Every time an electron passes a proton (which is very often, since they are moving at very high velocity), the path of the electron is bent towards the proton by its proximity to the positive charge. Every time an electron passes another electron, or a proton approaches another proton, their path is bent away from the similar charge; all these events are electromagnetic interactions which generate or absorb photons.

This change in behavior is shown by the fact that the plasma is opaque (all frequencies are absorbed very quickly), while Hydrogen gas at room temperature is transparent to visible frequencies (ie effectively no frequencies are absorbed).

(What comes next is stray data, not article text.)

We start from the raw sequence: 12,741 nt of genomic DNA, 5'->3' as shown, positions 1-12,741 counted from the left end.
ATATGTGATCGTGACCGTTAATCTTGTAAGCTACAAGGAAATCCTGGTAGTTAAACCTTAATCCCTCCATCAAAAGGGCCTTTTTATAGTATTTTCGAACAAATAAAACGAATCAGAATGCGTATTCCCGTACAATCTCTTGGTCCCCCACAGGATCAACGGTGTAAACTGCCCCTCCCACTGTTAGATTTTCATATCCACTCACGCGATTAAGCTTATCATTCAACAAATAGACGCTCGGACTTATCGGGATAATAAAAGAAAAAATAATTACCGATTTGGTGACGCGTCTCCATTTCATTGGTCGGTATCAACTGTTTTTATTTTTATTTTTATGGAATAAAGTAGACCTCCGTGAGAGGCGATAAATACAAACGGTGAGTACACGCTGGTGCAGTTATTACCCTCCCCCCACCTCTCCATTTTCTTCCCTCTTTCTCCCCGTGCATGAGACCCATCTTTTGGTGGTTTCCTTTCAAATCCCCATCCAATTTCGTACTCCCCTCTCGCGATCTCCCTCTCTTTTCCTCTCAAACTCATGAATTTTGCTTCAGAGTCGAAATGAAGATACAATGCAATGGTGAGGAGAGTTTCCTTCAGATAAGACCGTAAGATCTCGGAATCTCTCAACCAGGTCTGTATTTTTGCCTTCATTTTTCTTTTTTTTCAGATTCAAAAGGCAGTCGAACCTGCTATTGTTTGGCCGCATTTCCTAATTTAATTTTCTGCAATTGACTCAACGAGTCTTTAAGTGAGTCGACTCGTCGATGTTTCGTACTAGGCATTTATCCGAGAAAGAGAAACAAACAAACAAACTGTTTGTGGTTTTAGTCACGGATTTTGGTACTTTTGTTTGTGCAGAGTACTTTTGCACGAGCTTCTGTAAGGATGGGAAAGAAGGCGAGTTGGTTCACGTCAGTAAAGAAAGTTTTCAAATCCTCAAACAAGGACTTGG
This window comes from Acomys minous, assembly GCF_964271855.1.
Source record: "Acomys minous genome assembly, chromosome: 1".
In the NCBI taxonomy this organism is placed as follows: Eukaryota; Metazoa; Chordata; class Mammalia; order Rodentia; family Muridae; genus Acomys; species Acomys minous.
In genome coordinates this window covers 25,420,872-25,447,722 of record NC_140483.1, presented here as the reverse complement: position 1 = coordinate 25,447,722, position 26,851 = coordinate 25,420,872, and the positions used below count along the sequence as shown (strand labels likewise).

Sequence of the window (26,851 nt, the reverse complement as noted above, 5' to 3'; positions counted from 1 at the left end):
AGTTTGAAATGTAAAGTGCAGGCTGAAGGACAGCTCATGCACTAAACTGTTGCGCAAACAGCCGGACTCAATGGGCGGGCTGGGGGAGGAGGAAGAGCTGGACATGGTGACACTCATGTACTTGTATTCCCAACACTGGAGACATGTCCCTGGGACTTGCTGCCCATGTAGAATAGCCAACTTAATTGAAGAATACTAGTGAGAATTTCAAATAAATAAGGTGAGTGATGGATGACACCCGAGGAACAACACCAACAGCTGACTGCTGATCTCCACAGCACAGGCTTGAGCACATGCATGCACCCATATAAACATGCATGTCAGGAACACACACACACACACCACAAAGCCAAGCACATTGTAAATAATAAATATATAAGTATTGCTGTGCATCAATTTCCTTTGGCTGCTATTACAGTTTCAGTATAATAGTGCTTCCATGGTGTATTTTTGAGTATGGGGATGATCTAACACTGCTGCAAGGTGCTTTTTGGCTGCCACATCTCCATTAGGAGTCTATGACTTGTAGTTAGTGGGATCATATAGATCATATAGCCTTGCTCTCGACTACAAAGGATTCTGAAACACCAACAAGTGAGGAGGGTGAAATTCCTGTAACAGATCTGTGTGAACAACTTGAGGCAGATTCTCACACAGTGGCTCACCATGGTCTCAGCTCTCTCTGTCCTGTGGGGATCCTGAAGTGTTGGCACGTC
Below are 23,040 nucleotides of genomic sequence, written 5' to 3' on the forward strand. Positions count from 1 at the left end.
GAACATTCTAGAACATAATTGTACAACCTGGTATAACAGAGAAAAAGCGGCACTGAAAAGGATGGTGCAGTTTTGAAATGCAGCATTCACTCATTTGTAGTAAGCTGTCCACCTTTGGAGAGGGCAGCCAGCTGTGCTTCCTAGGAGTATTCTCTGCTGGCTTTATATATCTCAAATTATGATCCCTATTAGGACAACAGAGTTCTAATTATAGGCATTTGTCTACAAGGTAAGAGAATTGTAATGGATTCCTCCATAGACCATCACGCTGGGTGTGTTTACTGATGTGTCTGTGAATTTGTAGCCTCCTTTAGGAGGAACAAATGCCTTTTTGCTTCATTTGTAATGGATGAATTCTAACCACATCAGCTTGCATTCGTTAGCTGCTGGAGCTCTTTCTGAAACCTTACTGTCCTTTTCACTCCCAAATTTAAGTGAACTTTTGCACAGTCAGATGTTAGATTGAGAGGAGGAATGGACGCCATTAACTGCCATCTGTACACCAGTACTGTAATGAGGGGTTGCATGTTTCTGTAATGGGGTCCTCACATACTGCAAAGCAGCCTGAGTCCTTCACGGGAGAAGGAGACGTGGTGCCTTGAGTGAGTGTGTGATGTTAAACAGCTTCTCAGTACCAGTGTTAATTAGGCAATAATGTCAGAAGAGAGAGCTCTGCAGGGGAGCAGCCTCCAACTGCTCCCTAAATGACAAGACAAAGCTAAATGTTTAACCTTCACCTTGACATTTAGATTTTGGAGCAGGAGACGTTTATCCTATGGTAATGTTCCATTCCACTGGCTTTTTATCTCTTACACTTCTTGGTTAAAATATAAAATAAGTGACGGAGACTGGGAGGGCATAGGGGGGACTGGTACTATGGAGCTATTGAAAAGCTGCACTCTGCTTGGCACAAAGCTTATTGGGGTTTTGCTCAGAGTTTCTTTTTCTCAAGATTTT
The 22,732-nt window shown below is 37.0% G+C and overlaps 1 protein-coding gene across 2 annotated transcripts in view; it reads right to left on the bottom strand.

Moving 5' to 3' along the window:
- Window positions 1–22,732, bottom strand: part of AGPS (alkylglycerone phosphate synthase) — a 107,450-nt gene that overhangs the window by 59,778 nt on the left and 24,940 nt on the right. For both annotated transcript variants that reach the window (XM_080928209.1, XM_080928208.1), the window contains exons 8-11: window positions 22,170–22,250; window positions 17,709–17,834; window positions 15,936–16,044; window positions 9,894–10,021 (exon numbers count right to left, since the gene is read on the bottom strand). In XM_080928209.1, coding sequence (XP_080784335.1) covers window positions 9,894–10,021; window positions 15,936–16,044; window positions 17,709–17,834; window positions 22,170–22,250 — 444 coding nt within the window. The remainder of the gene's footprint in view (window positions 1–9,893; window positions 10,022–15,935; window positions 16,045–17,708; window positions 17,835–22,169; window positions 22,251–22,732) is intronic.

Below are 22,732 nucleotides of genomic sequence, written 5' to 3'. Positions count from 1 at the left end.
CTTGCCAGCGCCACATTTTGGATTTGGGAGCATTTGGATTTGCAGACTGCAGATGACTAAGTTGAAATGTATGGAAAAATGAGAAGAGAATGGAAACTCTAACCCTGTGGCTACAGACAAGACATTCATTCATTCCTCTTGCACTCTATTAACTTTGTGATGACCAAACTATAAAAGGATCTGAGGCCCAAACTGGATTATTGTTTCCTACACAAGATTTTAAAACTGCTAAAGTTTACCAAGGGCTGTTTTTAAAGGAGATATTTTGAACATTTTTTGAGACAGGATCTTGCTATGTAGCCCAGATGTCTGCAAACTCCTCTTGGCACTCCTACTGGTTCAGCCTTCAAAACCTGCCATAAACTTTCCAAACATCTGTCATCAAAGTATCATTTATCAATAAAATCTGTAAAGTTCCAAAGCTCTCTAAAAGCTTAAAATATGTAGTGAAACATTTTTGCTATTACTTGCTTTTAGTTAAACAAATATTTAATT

Evan that's kind of what I was getting at. The total Mass/Energy of that plasma is higher than the Mass/Energy of the non-ionised Hydrogen gas and that in large is because of those interactions and as such that plasma would weigh proportionately more than the equivalent Hydrogen atoms.
In proportion to the rest Mass of the Hydrogen atoms this would still be an incredibly small increase in Mass. Therefore an incredibly small increase in Space Flow.
The main intake of spacetime happens at the fundamental particle level. "Quarks" with electrons adding a very small fraction to this. Increases due to energy added is again a much smaller part of the total Mass/Flow.
Those greedy Quarks are responsible for so much flow everything else pales to insignificance.
I reckon that's what Black Holes must be made off.